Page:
But by then, you’re having fun.
Yes, I said it. You can actually have fun speaking in front of people.
Simple Strategies to Conquer Fear
Writing out your fears is a great way to help you identify what your real fear is.
Sometimes what we think is our fear is just masking our true fears.
For example, you may think you have a fear of failure, but you’re really suffering from fear of success. You may think that you will have to continue to put in a lot of effort in order to keep succeeding.
Then once you can identify the fear, you can retrain your brain using meditation.
Another way to journal is to write down what the worst thing that can happen is and then take it to the most absurd level possible. You can go really in detail here.
Well, it helps you realize how ridiculous your lizard brain can be. And it can help you laugh.
For example, your worst fear may be that you do a poor job in a presentation. And then the sky falls in, and the electricity fails. I know it sounds crazy, but trust me.
Finally, you can identify your fear, the real worst case scenario, and the come up with an action plan. How would you fix the situation if you stumbled over a few words in your presentation and so it wasn’t as polished as you’d hoped for?
Learn to Embrace Failure
If you think about failure and mistakes as just learning experiences, then failure doesn’t seem so bad, does it?
We’ve all heard that Thomas A. Edison, the great inventor, tried over 5000 compounds when inventing the filament of an electric light bulb. He never let the failures stop him.
In fact, he’s often quoted as saying that he never considered it a failure. He found 5000 ways to not make a light bulb.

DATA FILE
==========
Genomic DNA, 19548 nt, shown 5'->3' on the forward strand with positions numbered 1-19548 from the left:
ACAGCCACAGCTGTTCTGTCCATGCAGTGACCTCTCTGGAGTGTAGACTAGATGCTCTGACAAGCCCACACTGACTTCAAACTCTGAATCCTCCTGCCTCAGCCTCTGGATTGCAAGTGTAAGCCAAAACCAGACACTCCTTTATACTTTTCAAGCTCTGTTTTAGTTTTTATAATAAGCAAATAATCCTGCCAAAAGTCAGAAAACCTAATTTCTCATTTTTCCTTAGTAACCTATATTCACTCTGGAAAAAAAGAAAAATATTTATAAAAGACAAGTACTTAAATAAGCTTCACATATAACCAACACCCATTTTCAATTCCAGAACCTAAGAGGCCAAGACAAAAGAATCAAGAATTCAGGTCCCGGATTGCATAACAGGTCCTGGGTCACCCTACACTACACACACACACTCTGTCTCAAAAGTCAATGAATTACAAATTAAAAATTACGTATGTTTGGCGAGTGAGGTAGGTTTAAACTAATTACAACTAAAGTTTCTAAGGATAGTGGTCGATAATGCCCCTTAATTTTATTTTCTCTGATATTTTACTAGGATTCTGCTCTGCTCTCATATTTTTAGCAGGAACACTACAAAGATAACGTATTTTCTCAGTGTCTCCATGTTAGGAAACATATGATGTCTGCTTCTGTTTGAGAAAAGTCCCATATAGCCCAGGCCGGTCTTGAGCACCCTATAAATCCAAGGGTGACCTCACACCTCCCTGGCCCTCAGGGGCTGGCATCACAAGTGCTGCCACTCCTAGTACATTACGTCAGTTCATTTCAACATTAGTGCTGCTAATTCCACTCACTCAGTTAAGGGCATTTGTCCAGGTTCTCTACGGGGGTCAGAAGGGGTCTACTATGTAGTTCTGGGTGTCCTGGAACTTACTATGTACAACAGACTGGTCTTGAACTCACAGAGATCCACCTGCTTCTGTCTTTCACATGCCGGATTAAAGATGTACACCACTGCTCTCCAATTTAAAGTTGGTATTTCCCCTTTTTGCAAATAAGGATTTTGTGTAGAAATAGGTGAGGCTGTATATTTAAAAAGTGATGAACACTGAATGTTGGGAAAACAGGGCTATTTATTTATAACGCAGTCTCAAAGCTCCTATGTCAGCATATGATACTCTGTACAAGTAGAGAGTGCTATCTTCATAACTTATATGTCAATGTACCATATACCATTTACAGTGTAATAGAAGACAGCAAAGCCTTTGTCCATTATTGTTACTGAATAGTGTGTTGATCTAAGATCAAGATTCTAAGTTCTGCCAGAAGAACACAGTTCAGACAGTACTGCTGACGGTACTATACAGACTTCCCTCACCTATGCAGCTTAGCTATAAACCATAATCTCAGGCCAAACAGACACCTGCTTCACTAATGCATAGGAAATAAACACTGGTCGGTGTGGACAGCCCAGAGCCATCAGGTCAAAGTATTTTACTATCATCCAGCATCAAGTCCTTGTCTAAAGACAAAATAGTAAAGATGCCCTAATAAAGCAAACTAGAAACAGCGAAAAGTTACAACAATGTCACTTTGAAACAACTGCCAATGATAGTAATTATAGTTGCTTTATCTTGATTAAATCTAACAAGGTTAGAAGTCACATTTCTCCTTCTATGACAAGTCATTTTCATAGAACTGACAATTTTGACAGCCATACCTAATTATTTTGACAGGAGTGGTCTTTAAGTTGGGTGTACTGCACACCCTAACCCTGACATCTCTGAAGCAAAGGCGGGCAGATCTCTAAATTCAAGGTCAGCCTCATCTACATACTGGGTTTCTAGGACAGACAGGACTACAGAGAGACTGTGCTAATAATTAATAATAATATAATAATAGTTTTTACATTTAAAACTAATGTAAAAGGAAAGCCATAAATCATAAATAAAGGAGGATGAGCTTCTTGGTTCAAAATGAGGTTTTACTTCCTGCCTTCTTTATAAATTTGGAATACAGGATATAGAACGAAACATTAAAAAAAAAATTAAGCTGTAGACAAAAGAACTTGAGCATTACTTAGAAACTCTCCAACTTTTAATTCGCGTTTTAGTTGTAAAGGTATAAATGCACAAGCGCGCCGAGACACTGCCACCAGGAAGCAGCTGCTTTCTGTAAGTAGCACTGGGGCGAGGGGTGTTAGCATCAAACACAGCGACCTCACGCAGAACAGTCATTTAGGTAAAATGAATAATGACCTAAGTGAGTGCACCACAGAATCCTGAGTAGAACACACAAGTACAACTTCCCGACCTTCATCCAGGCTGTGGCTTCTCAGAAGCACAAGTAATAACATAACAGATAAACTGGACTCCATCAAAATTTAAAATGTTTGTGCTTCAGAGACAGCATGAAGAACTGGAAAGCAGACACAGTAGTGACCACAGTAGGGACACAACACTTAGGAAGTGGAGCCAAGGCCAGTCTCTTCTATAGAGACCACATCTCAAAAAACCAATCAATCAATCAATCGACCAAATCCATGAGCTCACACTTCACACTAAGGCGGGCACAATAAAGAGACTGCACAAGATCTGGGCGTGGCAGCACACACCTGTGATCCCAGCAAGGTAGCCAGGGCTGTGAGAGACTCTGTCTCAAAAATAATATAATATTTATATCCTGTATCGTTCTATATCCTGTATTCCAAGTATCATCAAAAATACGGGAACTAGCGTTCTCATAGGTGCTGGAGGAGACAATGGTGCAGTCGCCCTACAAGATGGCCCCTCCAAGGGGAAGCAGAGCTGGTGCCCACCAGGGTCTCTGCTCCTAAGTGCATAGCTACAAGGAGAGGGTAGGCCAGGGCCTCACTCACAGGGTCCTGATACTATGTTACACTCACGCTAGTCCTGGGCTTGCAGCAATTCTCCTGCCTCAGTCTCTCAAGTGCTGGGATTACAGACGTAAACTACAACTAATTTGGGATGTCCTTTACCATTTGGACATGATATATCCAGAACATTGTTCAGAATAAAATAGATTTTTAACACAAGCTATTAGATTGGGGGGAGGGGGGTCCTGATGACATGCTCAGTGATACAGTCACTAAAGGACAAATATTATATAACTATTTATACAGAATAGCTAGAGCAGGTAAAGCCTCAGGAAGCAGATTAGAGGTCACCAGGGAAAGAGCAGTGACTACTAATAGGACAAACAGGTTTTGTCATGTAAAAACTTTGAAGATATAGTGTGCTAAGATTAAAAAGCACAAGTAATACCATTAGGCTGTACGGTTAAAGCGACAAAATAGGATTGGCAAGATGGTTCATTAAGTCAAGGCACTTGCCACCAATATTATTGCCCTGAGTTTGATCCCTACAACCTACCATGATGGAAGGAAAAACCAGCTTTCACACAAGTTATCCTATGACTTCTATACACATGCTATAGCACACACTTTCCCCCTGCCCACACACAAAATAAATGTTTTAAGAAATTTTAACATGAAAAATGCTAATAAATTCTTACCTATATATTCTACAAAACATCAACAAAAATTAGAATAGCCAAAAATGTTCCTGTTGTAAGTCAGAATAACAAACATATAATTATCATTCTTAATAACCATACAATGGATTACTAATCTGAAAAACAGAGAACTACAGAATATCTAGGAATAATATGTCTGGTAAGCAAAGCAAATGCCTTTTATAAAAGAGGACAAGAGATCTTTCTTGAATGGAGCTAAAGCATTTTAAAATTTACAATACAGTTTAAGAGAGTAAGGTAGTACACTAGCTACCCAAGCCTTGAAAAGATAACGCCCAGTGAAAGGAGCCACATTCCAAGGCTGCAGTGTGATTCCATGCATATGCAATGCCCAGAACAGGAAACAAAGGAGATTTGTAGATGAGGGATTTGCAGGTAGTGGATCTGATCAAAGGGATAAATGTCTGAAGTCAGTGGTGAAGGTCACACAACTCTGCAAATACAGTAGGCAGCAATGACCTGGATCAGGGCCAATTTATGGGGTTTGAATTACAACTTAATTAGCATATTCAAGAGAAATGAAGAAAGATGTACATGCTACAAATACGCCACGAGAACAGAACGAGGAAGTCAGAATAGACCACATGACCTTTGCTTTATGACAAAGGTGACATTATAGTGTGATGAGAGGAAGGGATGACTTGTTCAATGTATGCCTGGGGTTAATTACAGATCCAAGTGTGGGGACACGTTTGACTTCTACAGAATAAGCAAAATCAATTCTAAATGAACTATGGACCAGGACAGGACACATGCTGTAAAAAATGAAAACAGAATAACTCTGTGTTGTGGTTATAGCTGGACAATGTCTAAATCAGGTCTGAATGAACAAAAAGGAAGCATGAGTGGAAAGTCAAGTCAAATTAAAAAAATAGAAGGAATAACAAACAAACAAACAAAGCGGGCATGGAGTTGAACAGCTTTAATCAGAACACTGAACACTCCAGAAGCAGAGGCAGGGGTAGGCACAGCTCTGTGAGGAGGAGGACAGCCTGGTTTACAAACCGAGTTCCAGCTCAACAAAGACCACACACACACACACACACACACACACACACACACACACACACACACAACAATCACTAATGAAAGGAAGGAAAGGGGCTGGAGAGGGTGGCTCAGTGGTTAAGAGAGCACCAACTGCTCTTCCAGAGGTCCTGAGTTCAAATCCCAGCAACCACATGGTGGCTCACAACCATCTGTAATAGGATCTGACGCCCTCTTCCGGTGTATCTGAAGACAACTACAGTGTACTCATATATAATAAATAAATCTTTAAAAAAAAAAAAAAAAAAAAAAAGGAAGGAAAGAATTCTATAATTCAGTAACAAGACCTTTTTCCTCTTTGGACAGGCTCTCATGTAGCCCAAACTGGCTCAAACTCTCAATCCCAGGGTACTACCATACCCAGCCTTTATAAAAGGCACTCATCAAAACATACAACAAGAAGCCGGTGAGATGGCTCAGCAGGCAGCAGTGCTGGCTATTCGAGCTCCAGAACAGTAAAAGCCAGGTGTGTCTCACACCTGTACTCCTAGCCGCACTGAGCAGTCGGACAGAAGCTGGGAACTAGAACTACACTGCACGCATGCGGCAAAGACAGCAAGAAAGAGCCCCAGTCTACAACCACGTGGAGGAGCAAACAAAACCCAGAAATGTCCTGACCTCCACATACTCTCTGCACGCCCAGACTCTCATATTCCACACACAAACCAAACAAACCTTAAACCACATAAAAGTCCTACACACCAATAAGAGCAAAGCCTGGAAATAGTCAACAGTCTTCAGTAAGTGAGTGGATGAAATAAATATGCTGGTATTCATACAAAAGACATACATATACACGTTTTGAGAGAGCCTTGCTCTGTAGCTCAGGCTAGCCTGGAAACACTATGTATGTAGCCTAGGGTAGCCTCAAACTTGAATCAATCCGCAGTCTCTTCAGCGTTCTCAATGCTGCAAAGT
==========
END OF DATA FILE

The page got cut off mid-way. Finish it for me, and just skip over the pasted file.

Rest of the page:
You can also tap into that feeling and use it as motivation to get better.
We were put on this earth to grow and to learn. Part of that is making mistakes so we learn how not to do things as well. As Tony Robbins has said, “Dance with the fear!”
Progress, Not Perfection
How often do we beat ourselves up because we weren’t successful at something right away? We need to set more realistic expectations of ourselves.
If you need to lose weight, focus on a small amount at a time. When you attain that goal, then you can create your next one. You will gain a lot of momentum by successfully achieving smaller goals.
Plus, the other great part of tracking progress is that you can make adjustments as you go along.
World class athletes know that the key to success is by visualization. They spend as much time training their brain as they do their body.
They can see every second of the race and how their body will be responding.
You can harness this as well. Spend some time seeing yourself facing your fears and attaining success.
My Final Thoughts
The best way to conquer your fears is by understanding what drives them. Then you can come up with strategies to help you better cope when you’re in a tight situation.
If your fear runs really deep and you’re not finding progress with meditation, journaling and visualization, then you can look into counseling as the problem may be something else. There’s nothing wrong with having a coach or a guide to help you through a tough patch.
And finally, be gentle with yourself as you’re working through your fears. You’re battling millions of years of habits that originally were intended to keep us safe. So you’ll have to trick your brain into thinking that your new habit is the safe way.
Make sure you celebrate the little successes along the way to help you build up your momentum.
What fears have you faced and feel great about now?